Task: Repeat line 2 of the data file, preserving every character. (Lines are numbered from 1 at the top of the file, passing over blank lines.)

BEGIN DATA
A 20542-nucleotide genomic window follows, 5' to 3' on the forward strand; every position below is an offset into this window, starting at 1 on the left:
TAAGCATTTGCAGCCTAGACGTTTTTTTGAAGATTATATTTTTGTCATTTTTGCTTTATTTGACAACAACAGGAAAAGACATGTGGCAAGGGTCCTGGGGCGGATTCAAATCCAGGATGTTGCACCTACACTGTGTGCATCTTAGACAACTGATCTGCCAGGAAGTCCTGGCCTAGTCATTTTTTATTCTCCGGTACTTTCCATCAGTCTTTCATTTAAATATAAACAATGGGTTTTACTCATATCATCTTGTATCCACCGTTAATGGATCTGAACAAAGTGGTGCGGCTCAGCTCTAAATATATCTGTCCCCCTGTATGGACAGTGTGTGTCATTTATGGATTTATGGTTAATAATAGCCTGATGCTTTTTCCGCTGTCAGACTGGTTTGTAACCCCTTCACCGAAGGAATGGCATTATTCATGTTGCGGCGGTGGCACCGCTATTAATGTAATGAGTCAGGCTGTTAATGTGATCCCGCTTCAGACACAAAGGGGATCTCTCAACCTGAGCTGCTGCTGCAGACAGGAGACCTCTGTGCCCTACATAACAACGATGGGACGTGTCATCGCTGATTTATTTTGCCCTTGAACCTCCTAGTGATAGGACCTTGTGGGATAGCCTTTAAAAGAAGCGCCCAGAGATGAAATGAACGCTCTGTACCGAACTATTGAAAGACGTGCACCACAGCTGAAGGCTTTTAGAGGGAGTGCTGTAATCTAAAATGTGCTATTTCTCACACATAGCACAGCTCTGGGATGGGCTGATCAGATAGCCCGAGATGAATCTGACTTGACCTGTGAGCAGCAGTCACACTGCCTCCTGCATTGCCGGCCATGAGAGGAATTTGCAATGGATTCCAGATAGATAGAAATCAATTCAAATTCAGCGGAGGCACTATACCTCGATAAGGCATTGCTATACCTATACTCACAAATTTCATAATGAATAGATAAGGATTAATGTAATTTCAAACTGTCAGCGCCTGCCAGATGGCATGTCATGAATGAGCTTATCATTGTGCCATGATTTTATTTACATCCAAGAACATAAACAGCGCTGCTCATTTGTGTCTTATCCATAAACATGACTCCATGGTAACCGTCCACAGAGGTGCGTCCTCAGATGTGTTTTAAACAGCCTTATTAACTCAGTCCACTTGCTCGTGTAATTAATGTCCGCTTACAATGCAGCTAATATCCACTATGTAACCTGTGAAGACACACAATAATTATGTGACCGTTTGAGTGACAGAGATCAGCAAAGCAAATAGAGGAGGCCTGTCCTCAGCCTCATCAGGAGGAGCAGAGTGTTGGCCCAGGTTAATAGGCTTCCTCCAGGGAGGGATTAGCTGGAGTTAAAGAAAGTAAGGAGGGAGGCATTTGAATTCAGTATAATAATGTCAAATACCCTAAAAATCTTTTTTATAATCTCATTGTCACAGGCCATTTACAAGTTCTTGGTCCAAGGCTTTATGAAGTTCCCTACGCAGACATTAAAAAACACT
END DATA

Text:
TAAGCATTTGCAGCCTAGACGTTTTTTTGAAGATTATATTTTTGTCATTTTTGCTTTATTTGACAACAACAGGAAAAGACATGTGGCAAGGGTCCTGGGGCGGATTCAAATCCAGGATGTTGCACCTACACTGTGTGCATCTTAGACAACTGATCTGCCAGGAAGTCCTGGCCTAGTCATTTTTTATTCTCCGGTACTTTCCATCAGTCTTTCATTTAAATATAAACAATGGGTTTTACTCATATCATCTTGTATCCACCGTTAATGGATCTGAACAAAGTGGTGCGGCTCAGCTCTAAATATATCTGTCCCCCTGTATGGACAGTGTGTGTCATTTATGGATTTATGGTTAATAATAGCCTGATGCTTTTTCCGCTGTCAGACTGGTTTGTAACCCCTTCACCGAAGGAATGGCATTATTCATGTTGCGGCGGTGGCACCGCTATTAATGTAATGAGTCAGGCTGTTAATGTGATCCCGCTTCAGACACAAAGGGGATCTCTCAACCTGAGCTGCTGCTGCAGACAGGAGACCTCTGTGCCCTACATAACAACGATGGGACGTGTCATCGCTGATTTATTTTGCCCTTGAACCTCCTAGTGATAGGACCTTGTGGGATAGCCTTTAAAAGAAGCGCCCAGAGATGAAATGAACGCTCTGTACCGAACTATTGAAAGACGTGCACCACAGCTGAAGGCTTTTAGAGGGAGTGCTGTAATCTAAAATGTGCTATTTCTCACACATAGCACAGCTCTGGGATGGGCTGATCAGATAGCCCGAGATGAATCTGACTTGACCTGTGAGCAGCAGTCACACTGCCTCCTGCATTGCCGGCCATGAGAGGAATTTGCAATGGATTCCAGATAGATAGAAATCAATTCAAATTCAGCGGAGGCACTATACCTCGATAAGGCATTGCTATACCTATACTCACAAATTTCATAATGAATAGATAAGGATTAATGTAATTTCAAACTGTCAGCGCCTGCCAGATGGCATGTCATGAATGAGCTTATCATTGTGCCATGATTTTATTTACATCCAAGAACATAAACAGCGCTGCTCATTTGTGTCTTATCCATAAACATGACTCCATGGTAACCGTCCACAGAGGTGCGTCCTCAGATGTGTTTTAAACAGCCTTATTAACTCAGTCCACTTGCTCGTGTAATTAATGTCCGCTTACAATGCAGCTAATATCCACTATGTAACCTGTGAAGACACACAATAATTATGTGACCGTTTGAGTGACAGAGATCAGCAAAGCAAATAGAGGAGGCCTGTCCTCAGCCTCATCAGGAGGAGCAGAGTGTTGGCCCAGGTTAATAGGCTTCCTCCAGGGAGGGATTAGCTGGAGTTAAAGAAAGTAAGGAGGGAGGCATTTGAATTCAGTATAATAATGTCAAATACCCTAAAAATCTTTTTTATAATCTCATTGTCACAGGCCATTTACAAGTTCTTGGTCCAAGGCTTTATGAAGTTCCCTACGCAGACATTAAAAAACACT